This focus on the maximising of profit is also reflected in the total lack of effort to relate to those who use the city centre. Thus no attempt has been made to improve the experience of Flourmill Lane at street level, instead it is treated purely as a delivery and service area flanked by very tall buildings, which will in effect turn this area next to Provost Skene’s House into a dingy back alley. The so-called public square inside the development turns out to be the fore-court for a multi-story hotel block, and the proposed civic square in front of Marischal College, which was so heavily promoted by the P & J, has been withdrawn after having been roundly criticised by the Civic Society and others for making traffic congestion worse in other streets. This civic square in many ways highlights all that is wrong with the development. It seems to have been proposed with no consideration and even the shops in the scheme turn their back on it by orientating to an inner mall.
Why has the council gone along with all this and why has the Scottish Government not called in the decision for review given the council’s conflict of interests? Local authorities’ budgets are under pressure and councils are being encouraged to use their assets to raise revenue. The austerity agenda is being used to open up local authority assets to private companies, often multi-national companies with interests across the globe. This collusion between council officials and private companies has been highlighted this week by the opening of the Mipim UK trade show in London. The Guardian put it thus:
“Starting this Wednesday, 4,000 men (and, yes, they’ll mainly be men) will gather in a giant hall in London. Among them will be major property developers, billionaire investors and officials of your local council or one nearby. And what they’ll discuss will be the sale of public real estate, prime land already owned by you and me, to the private sector. The marketing people brand this a property trade show, but let’s drop the euphemisms and call it the sales fair to flog off Britain.”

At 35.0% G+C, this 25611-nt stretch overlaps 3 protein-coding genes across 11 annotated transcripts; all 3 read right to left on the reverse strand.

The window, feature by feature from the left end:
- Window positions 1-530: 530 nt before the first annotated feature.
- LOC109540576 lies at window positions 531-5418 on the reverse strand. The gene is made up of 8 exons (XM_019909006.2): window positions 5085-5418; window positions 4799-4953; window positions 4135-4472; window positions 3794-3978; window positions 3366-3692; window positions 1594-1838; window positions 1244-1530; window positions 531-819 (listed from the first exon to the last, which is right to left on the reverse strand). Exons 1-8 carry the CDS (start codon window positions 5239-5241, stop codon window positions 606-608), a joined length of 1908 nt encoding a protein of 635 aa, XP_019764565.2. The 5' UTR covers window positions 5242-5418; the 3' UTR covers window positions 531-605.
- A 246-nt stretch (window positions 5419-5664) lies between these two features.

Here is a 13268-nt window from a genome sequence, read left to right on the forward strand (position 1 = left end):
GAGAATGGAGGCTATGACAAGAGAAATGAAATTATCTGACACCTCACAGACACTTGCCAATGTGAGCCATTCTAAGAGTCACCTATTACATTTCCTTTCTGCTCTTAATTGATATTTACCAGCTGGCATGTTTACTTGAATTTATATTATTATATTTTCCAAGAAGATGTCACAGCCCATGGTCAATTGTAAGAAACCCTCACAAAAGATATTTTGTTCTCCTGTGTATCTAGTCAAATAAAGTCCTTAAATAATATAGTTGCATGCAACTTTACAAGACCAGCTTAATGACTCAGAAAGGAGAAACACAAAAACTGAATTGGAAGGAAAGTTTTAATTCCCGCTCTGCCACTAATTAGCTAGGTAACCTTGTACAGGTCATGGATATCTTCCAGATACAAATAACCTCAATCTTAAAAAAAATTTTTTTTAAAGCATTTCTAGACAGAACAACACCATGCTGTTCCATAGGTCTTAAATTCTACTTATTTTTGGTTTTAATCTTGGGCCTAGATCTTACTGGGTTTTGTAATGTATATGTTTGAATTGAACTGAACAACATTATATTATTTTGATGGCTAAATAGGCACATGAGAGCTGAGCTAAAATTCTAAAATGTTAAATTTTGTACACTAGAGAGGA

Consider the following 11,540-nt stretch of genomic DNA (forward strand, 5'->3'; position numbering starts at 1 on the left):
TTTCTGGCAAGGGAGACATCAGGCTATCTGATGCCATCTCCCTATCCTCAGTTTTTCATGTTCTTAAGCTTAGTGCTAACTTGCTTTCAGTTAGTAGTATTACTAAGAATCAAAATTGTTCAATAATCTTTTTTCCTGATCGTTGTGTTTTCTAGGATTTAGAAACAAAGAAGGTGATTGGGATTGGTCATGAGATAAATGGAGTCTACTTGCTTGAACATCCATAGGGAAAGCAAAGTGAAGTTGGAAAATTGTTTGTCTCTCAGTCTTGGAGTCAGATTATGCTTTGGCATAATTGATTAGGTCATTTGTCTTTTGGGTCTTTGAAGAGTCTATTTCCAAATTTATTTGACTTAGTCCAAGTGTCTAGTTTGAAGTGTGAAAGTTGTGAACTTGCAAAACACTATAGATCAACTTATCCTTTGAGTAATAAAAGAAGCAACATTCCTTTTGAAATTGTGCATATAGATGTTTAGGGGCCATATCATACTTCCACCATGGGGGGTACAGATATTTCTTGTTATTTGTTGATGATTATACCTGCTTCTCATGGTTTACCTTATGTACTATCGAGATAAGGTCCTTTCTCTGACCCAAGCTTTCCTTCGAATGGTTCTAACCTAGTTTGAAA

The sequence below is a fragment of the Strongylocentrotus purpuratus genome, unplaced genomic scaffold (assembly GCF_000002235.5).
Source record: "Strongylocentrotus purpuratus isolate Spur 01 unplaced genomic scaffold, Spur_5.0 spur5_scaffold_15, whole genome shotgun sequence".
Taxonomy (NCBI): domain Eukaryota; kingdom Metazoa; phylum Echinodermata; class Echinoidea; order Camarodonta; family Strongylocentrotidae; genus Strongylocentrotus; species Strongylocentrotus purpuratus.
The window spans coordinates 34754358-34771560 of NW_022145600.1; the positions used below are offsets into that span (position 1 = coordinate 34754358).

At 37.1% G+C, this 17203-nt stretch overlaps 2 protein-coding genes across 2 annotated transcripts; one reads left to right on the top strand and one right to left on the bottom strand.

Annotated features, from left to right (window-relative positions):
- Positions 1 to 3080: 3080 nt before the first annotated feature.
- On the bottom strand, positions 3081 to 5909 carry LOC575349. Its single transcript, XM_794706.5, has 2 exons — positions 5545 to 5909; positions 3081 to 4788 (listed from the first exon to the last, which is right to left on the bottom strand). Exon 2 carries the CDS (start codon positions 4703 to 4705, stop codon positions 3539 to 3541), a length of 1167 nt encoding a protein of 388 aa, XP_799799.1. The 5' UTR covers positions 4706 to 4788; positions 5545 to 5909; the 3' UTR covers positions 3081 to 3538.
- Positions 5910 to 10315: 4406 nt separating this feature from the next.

“Public authorities get a discount to attend Mipim UK (£295 instead of £495), and no wonder. There are thousands of acres of surplus public land in the UK and developers want to get their hands on it. The history of recent urban policy has been of public land virtually given away, often with remediation and infrastructure costs thrown in at public expense.”
This used to be held in Cannes with flights and accommodation for the chief executives of large UK local authorities paid for, but now with this year’s event in London the net is being cast wider. So this has been going on now for a number of years and in London already council owned housing estates have been sold off for redevelopment with residents, even those who had bought their houses, being evicted with compensation levels well below market value. But a fight back has begun. Some of those residents are starting to organize resistance and this is likely to grow as more and more people lose their homes through this process. This resistance has already had its first success this week in forcing the first day of the Mipim UK trade show to pull down the shutters early because of the effective demonstration they mounted outside.
You might think that no one will lose their home because of the redevelopment of St Nicholas House, but the Bon Accord Shopping Centre is already struggling to cope with the competition from Union Square, and Union Street has lots of empty units falling into disrepair. This new much smaller shopping mall development will be on the very edge of the core shopping district of the city centre and so potentially could be the most vulnerable shopping development in Aberdeen, even before it is built, especially as the civic square hasn’t materialized. If the council’s calculations turn out to be wrong then Aberdeen City could be in big trouble and, unless we help to defeat this whole rotten system, they may start looking for more real estate to flog off.
UPDATE, 20-Oct-2014: It would seem we’re not the only ones to comment on the decline of architectural design in Aberdeen: Urban Realm in their annual Carbuncle Awards have nominated Aberdeen ‘where architecture goes to die’ for their ‘Plook On The Plinth’ award!
UPDATE, 24-Oct-2014: There may still be time to put pressure on Scottish Government MSP Derek MacKay to call in the planning decision on Marischal Square.